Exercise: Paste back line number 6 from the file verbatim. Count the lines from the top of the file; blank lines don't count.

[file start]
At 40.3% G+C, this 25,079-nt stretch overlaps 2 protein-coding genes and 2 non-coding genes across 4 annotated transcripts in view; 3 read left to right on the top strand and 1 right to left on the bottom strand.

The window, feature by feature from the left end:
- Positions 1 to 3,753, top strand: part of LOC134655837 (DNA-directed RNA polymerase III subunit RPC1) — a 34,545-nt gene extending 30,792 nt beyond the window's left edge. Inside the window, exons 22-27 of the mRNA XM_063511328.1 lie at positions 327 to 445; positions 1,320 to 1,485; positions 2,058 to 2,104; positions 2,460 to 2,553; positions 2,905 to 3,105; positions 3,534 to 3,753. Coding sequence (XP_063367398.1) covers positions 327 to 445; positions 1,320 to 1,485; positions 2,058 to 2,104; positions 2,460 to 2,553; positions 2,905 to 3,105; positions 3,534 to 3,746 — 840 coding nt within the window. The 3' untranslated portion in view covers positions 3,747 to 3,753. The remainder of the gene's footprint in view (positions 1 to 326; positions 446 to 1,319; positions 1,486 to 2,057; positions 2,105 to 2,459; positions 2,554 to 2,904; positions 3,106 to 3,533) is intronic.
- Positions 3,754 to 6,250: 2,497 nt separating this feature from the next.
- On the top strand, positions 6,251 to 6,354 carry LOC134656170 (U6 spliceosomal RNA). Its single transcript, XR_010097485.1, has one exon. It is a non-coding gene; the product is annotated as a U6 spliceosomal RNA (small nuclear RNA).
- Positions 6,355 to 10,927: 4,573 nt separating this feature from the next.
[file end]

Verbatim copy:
- Positions 6,355 to 10,927: 4,573 nt separating this feature from the next.